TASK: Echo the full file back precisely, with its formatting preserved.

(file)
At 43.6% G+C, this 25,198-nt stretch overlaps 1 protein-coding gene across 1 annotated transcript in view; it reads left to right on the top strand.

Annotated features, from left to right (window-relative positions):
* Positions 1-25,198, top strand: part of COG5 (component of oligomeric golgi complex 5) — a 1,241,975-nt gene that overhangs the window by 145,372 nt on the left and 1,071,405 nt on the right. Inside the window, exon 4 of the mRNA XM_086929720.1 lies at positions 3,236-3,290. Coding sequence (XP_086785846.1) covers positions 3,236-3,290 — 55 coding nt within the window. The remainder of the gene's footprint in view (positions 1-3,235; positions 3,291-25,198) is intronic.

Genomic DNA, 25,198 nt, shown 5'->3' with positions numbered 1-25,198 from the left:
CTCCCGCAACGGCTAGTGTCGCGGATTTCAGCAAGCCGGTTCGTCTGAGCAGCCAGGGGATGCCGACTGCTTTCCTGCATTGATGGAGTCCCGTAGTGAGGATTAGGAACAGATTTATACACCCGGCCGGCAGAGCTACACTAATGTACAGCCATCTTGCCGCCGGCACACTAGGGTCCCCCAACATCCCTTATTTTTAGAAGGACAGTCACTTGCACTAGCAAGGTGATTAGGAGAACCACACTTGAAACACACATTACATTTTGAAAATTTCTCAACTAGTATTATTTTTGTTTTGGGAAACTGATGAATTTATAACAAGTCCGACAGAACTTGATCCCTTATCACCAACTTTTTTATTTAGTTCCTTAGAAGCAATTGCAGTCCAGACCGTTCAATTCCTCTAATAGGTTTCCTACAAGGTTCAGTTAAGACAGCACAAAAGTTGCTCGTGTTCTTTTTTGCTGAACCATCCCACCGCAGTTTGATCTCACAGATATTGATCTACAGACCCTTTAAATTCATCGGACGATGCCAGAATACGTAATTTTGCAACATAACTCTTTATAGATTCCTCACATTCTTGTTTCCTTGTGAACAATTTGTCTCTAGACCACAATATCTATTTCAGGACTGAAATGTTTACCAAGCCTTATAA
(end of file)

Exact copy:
At 43.6% G+C, this 25,198-nt stretch overlaps 1 protein-coding gene across 1 annotated transcript in view; it reads left to right on the top strand.

Annotated features, from left to right (window-relative positions):
* Positions 1-25,198, top strand: part of COG5 (component of oligomeric golgi complex 5) — a 1,241,975-nt gene that overhangs the window by 145,372 nt on the left and 1,071,405 nt on the right. Inside the window, exon 4 of the mRNA XM_086929720.1 lies at positions 3,236-3,290. Coding sequence (XP_086785846.1) covers positions 3,236-3,290 — 55 coding nt within the window. The remainder of the gene's footprint in view (positions 1-3,235; positions 3,291-25,198) is intronic.

Genomic DNA, 25,198 nt, shown 5'->3' with positions numbered 1-25,198 from the left:
CTCCCGCAACGGCTAGTGTCGCGGATTTCAGCAAGCCGGTTCGTCTGAGCAGCCAGGGGATGCCGACTGCTTTCCTGCATTGATGGAGTCCCGTAGTGAGGATTAGGAACAGATTTATACACCCGGCCGGCAGAGCTACACTAATGTACAGCCATCTTGCCGCCGGCACACTAGGGTCCCCCAACATCCCTTATTTTTAGAAGGACAGTCACTTGCACTAGCAAGGTGATTAGGAGAACCACACTTGAAACACACATTACATTTTGAAAATTTCTCAACTAGTATTATTTTTGTTTTGGGAAACTGATGAATTTATAACAAGTCCGACAGAACTTGATCCCTTATCACCAACTTTTTTATTTAGTTCCTTAGAAGCAATTGCAGTCCAGACCGTTCAATTCCTCTAATAGGTTTCCTACAAGGTTCAGTTAAGACAGCACAAAAGTTGCTCGTGTTCTTTTTTGCTGAACCATCCCACCGCAGTTTGATCTCACAGATATTGATCTACAGACCCTTTAAATTCATCGGACGATGCCAGAATACGTAATTTTGCAACATAACTCTTTATAGATTCCTCACATTCTTGTTTCCTTGTGAACAATTTGTCTCTAGACCACAATATCTATTTCAGGACTGAAATGTTTACCAAGCCTTATAA